6 Min Read
TOKYO (Reuters) - The rising yen is helping reignite a push by Japanese companies to snap up overseas assets and secure growth outside their sluggish home market, after the financial crisis quieted their dealmaking last year.
Bankers report a strong appetite for deals across all industries -- from Hitachi Ltd (6501.T) hunting for an information technology services firm to brewers seeking growth in Asia and trading houses looking to invest in water and iron ore.
Japanese firms have spent $27 billion buying overseas rivals so far in 2010, already more than the $21 billion of acquisitions for all of 2009, though short of the pace in 2008 when they cut a record $68 billion in deals, Thomson Reuters data shows.
"Japanese companies need to go abroad to seek growth," said Tomonori Ito, co-head of investment banking at UBS Securities Japan. "The environment for M&A is ripe with the yen gaining strength against the dollar and the euro, and share prices of target companies having come down to a good level."
The yen surged to a 15-year high against the dollar last week and has gained 18 percent on the euro this year, lowering the price of targets in yen terms.
Japanese executives are worried about a further deterioration of economic conditions in the United States and Europe and slowing growth in China, which could temper their fervor for deals regardless of currency levels.
The firm yen is also slicing into the profits of auto and technology exporters that get most of their sales outside Japan.
But opportunity knocks for companies with plenty of cash and whose earnings are less vulnerable or even boosted by yen strength. At the same time, the slide in global stock markets has depressed valuations to more attractive levels.
The yen's surge has amplified the purchasing power of an already ample pile of cash. Non-financial firms were sitting on 144 trillion yen ($1.67 trillion) in cash and deposits as of end- March, up 8.5 percent from a year earlier and the second highest quarterly total in two decades, government data shows.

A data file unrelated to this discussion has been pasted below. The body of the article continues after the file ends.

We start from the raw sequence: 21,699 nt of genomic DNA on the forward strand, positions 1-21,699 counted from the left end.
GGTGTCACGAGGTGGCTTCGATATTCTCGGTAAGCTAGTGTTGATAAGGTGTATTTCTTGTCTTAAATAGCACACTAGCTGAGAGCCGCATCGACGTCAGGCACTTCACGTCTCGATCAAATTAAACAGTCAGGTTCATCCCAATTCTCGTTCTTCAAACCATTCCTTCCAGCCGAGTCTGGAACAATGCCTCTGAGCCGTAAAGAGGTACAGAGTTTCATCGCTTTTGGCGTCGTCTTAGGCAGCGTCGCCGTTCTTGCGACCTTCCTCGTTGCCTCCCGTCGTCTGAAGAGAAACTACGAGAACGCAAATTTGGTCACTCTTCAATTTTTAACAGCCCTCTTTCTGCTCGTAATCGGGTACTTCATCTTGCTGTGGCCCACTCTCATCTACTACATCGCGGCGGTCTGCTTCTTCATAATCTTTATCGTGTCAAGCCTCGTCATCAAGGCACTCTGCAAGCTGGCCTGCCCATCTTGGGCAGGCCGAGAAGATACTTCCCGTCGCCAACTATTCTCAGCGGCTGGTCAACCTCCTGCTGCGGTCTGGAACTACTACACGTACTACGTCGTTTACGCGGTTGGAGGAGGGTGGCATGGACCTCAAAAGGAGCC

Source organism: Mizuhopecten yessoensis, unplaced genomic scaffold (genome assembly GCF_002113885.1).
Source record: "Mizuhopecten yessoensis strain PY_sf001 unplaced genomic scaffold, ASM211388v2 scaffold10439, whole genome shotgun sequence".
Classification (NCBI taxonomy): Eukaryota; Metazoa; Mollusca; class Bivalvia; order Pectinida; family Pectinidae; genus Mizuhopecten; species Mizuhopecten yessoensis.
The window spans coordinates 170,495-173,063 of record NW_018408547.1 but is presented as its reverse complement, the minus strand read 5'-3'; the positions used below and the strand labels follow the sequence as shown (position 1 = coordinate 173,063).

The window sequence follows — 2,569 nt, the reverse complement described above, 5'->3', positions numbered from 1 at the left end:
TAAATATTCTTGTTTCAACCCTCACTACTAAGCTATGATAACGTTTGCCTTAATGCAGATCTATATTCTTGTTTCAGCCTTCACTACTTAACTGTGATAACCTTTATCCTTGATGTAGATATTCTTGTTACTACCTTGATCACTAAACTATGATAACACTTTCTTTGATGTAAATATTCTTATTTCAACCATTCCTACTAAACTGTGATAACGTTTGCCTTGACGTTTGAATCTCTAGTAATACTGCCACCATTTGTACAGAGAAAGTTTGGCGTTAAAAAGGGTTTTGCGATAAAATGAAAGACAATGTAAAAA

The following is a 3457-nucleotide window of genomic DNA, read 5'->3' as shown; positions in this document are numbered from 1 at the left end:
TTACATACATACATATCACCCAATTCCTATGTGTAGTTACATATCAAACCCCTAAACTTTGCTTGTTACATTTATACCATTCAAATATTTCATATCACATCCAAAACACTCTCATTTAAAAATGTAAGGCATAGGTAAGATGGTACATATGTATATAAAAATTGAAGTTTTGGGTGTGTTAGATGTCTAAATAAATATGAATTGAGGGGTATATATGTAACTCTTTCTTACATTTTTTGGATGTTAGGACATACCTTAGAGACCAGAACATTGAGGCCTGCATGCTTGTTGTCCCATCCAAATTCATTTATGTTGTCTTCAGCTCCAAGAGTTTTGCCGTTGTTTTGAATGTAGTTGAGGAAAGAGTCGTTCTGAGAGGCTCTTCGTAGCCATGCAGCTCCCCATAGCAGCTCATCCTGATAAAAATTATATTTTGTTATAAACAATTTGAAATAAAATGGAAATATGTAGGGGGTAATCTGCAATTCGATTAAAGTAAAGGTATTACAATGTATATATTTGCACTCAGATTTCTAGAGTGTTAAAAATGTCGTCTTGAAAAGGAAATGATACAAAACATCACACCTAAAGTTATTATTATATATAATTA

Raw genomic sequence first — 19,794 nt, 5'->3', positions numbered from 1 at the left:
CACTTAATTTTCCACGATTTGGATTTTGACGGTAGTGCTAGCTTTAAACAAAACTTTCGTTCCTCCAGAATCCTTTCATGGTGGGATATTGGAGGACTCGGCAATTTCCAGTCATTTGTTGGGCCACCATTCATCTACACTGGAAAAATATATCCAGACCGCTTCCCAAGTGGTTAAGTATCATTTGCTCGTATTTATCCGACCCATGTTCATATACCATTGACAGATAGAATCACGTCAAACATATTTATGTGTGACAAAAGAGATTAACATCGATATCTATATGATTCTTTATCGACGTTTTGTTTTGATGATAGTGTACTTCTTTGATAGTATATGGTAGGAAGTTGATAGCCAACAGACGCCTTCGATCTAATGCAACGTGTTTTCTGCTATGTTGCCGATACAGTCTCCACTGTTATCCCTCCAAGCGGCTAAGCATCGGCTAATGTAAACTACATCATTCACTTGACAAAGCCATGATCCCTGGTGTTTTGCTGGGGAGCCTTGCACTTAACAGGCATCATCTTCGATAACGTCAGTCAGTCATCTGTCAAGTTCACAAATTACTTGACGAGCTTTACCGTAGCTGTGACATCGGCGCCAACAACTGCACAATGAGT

Bankers say the yen's level is never the main driver behind a transaction. Increasingly, deals are financed in part in the local currency and companies will consider the negative impact of yen strength on sales in the target's market.
But it can act as an important catalyst.
"It's 85 yen for a dollar. We love the strong yen," said Hiroshi Mikitani, CEO of Internet shopping mall Rakuten Inc 4755.Q, which recently bought U.S. and French online firms and wants to enter four more countries by the end of the year.
Japanese companies have a patchy reputation for dealmaking that stems from famously overpaying for trophy properties before the country's economic bubble burst in the early 1990's and a string of disastrous acquisitions at the height of the IT bubble.
More recently, Daiichi Sankyo Co's (4568.T) purchase of a majority stake in Indian generic drug maker Ranbaxy RANB.BO in 2008 and subsequent write-down a few months later was a reminder of the risks inherent in a big overseas deal.
But executives are more worried of being left further behind by hard-charging global rivals such as South Korea's Samsung Electronics (005930.KS), whose rise to the top of the semiconductor and flat TV markets is a reflection of the broad decline in the competitiveness of Japan's technology sector.
For electronics firms like Sharp Corp (6753.T) and Hitachi, which has said it is looking to buy an IT firm with about $3 billion in sales, acquisitions are one way of closing the gap.
"Japanese companies are not taking advantage of the growth of overseas markets. The bigger overseas markets become, the smaller their market shares will be," said Masaya Oowada, who heads mergers and acquisitions at Nikko Cordial Securities.
Against that backdrop, Japanese firms are under pressure to act more quickly and be more flexible in structuring deals.
Nowhere is this more apparent than in the battle for natural resources, where trading houses such as Mitsubishi Corp (8058.T) and Mitsui & Co (8031.T) are increasingly up against Chinese rivals with deep pockets and state support.
Mitsubishi was part of a public-private consortium that agreed to buy an Australian water firm in May for about $200 million.
"Japanese companies are really getting more active in M&A and maybe looking at doing deals in more innovative ways," said Jerome Finck, a director at Global Advisory Japan, the local associate of Anglo-French banking group Rothschild. ROT.UL.
"Now they have more flexibility in structuring the deals - how to go after the deal, what partners to use."
Deals within Japan are also expected to pick up as far-flung electronics conglomerates shed non-core businesses and domestic industries consolidate to cope with shrinking demand.
This month Panasonic Corp (6752.T) said it would spend about $9 billion to buyout minority shareholders of subsidiaries Sanyo Electric 6764.T and Panasonic Electric Works 6991.T, aiming to boost the efficiency of the group.
($1=86.19 Yen=1.114 Australian Dollar)
Editing by Anshuman Daga